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''Blood and Rum'' Flows Along Nicely
Directed by Ian L.Gordon
Theater for the New City
155 First Ave. between 9th and 10th streets
Opened March 22, 2007
Thurs., Fri. & Sat. 8 p.m., Sun. 3 p.m.
$10 (212) 254-1109 or theaterforthenewcity.net
Closes April 22, 2007
Reviewed by Paulanne Simmons April 14, 2007
Discussions on the table in ''Blood and Rum.''
The Nazis are back. And this time they're filled with rum and blood. Ian L. Gordon's new play, named for those same two evocative liquids, has a bit of ''Key Largo,'' some of ''African Queen'' and lots of ''Casablanca.'' It doesn't have Lauren Bacall, Katherine Hepburn or Humphrey Bogart, but it does have Philip Sletteland as Col. von Shrader, who spits out his German-inflected invective like a more muscular Peter Lorre.
Anyone looking for plot originality or believable dialogue will not find it in this pastiche of steamy film noir. But, if you're up for an adventure and willing to suspend a certain artistic discrimination, you might have a lot of fun.
Gordon directs his own work and has a good sense of the mood he's after. His lush set and lewd characters recreate the spirit of the colonial Caribbean with admirable authenticity. The danger and suspense are heightened by sound designer Richard Reta's distant and not-so-distant gunfire. Music from the era is recognizable and effective.
A scene in ''Blood and Rum.''
The plot, a World War II potboiler, involves the conflict between Capt. Jack Madigan (Artie Ray), a ne'er-do-well smuggler, and the Nazi colonel, who is trying to take over the world for his boss, the Fuhrer. They meet in the bar owned and operated by Neville Richmond (Andrew Mathews) and his daughter, Grace (Cindy Gunraj).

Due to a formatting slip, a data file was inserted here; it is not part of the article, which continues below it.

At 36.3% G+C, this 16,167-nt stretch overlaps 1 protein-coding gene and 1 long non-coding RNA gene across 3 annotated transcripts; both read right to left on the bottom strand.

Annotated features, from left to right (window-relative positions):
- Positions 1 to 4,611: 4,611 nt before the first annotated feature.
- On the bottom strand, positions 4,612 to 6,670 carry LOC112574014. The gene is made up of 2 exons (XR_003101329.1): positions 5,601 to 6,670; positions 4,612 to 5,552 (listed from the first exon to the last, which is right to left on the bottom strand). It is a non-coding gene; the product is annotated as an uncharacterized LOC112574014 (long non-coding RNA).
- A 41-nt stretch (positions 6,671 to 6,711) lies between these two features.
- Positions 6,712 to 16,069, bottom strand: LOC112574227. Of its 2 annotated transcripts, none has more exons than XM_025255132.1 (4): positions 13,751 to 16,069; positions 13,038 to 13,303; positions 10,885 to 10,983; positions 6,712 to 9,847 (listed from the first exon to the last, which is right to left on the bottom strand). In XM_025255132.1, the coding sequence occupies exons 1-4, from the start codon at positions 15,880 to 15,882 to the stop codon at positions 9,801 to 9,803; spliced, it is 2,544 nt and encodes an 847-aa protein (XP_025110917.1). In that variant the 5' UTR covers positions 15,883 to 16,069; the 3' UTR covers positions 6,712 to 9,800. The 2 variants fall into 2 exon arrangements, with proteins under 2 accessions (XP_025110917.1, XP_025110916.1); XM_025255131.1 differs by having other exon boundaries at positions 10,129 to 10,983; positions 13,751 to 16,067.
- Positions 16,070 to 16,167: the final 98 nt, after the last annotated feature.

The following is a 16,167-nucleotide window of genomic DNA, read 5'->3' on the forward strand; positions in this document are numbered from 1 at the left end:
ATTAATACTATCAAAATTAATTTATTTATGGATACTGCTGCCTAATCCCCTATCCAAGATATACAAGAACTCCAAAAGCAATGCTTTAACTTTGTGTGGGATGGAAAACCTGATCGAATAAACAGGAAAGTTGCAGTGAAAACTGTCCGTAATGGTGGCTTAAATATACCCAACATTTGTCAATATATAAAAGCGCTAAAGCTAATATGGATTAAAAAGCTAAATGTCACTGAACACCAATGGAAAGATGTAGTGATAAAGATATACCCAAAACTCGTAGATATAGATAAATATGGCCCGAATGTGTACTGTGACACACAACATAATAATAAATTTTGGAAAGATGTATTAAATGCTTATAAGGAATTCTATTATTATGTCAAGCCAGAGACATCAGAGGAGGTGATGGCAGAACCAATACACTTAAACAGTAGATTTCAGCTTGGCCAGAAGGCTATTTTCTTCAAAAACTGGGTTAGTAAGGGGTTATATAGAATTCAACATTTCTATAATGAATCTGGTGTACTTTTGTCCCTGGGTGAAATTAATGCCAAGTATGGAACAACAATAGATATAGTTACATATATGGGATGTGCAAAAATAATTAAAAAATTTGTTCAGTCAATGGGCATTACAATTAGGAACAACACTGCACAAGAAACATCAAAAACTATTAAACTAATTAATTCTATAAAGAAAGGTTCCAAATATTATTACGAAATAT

Other good guys include the British scholar, Dr. Victoria Lumely (Patricia McCurdy), her daughter Deloris (Courtney Heller) and Richmond's other daughter, Cpl. Bobby Richmond TPF (Patti Anne Ali). The bad guys include von Shrader's buddies, Sgt. Ilsa Stauffenburg (Alexa Poller, in a small role she deserves to have expanded) and the turncoat American, the vicious Mr. Bixley (the excellent Dan Tibbets).
But remember, this is the mysterious, exotic Caribbean, and things may not be exactly as they seem.
There are lots of shootouts and standoffs in ''Blood and Rum.'' Mostly it's all in fun. But one can't help wish they'd gotten some fake blood to run out of the fake wounds. (The rum is their own business.)
Perhaps it takes our own uncertain current war to make us appreciate war like it's supposed to be: with good and evil easy to understand and identify. The fact that this was never really the case just makes the fantasy more delicious.
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